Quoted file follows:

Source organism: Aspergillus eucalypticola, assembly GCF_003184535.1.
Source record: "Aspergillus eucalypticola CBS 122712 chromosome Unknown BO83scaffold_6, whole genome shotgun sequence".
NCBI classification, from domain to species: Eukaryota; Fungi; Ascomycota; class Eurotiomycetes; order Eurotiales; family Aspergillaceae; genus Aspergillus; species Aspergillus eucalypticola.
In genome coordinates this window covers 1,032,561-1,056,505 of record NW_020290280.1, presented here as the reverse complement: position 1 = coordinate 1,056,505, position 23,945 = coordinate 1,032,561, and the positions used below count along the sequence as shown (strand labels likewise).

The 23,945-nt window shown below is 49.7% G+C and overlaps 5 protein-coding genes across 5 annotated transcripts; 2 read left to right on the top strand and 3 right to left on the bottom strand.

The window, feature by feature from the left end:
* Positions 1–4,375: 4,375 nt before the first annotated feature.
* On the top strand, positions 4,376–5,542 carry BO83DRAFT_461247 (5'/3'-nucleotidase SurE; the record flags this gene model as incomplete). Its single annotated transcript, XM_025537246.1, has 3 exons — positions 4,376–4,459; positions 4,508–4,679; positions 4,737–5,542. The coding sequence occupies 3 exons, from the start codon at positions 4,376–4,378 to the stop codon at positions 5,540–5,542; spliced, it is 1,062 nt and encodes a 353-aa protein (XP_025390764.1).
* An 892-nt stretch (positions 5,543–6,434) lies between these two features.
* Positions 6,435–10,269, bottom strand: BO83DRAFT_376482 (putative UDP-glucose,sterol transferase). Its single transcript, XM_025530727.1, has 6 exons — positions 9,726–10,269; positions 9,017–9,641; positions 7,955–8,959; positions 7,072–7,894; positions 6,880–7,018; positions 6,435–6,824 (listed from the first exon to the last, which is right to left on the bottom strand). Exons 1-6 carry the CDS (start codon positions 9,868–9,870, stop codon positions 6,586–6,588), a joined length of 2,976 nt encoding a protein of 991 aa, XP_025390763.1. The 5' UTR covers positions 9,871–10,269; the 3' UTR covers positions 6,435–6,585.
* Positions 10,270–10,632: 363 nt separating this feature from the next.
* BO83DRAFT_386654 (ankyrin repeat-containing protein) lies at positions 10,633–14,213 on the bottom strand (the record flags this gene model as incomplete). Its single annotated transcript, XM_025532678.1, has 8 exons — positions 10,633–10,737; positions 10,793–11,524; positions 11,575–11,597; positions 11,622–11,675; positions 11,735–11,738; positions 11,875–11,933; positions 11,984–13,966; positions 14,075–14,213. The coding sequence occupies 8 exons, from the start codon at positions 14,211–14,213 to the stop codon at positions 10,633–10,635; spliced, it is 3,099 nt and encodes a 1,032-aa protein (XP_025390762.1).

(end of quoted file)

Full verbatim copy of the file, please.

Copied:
Source organism: Aspergillus eucalypticola, assembly GCF_003184535.1.
Source record: "Aspergillus eucalypticola CBS 122712 chromosome Unknown BO83scaffold_6, whole genome shotgun sequence".
NCBI classification, from domain to species: Eukaryota; Fungi; Ascomycota; class Eurotiomycetes; order Eurotiales; family Aspergillaceae; genus Aspergillus; species Aspergillus eucalypticola.
In genome coordinates this window covers 1,032,561-1,056,505 of record NW_020290280.1, presented here as the reverse complement: position 1 = coordinate 1,056,505, position 23,945 = coordinate 1,032,561, and the positions used below count along the sequence as shown (strand labels likewise).

The 23,945-nt window shown below is 49.7% G+C and overlaps 5 protein-coding genes across 5 annotated transcripts; 2 read left to right on the top strand and 3 right to left on the bottom strand.

The window, feature by feature from the left end:
* Positions 1–4,375: 4,375 nt before the first annotated feature.
* On the top strand, positions 4,376–5,542 carry BO83DRAFT_461247 (5'/3'-nucleotidase SurE; the record flags this gene model as incomplete). Its single annotated transcript, XM_025537246.1, has 3 exons — positions 4,376–4,459; positions 4,508–4,679; positions 4,737–5,542. The coding sequence occupies 3 exons, from the start codon at positions 4,376–4,378 to the stop codon at positions 5,540–5,542; spliced, it is 1,062 nt and encodes a 353-aa protein (XP_025390764.1).
* An 892-nt stretch (positions 5,543–6,434) lies between these two features.
* Positions 6,435–10,269, bottom strand: BO83DRAFT_376482 (putative UDP-glucose,sterol transferase). Its single transcript, XM_025530727.1, has 6 exons — positions 9,726–10,269; positions 9,017–9,641; positions 7,955–8,959; positions 7,072–7,894; positions 6,880–7,018; positions 6,435–6,824 (listed from the first exon to the last, which is right to left on the bottom strand). Exons 1-6 carry the CDS (start codon positions 9,868–9,870, stop codon positions 6,586–6,588), a joined length of 2,976 nt encoding a protein of 991 aa, XP_025390763.1. The 5' UTR covers positions 9,871–10,269; the 3' UTR covers positions 6,435–6,585.
* Positions 10,270–10,632: 363 nt separating this feature from the next.
* BO83DRAFT_386654 (ankyrin repeat-containing protein) lies at positions 10,633–14,213 on the bottom strand (the record flags this gene model as incomplete). Its single annotated transcript, XM_025532678.1, has 8 exons — positions 10,633–10,737; positions 10,793–11,524; positions 11,575–11,597; positions 11,622–11,675; positions 11,735–11,738; positions 11,875–11,933; positions 11,984–13,966; positions 14,075–14,213. The coding sequence occupies 8 exons, from the start codon at positions 14,211–14,213 to the stop codon at positions 10,633–10,635; spliced, it is 3,099 nt and encodes a 1,032-aa protein (XP_025390762.1).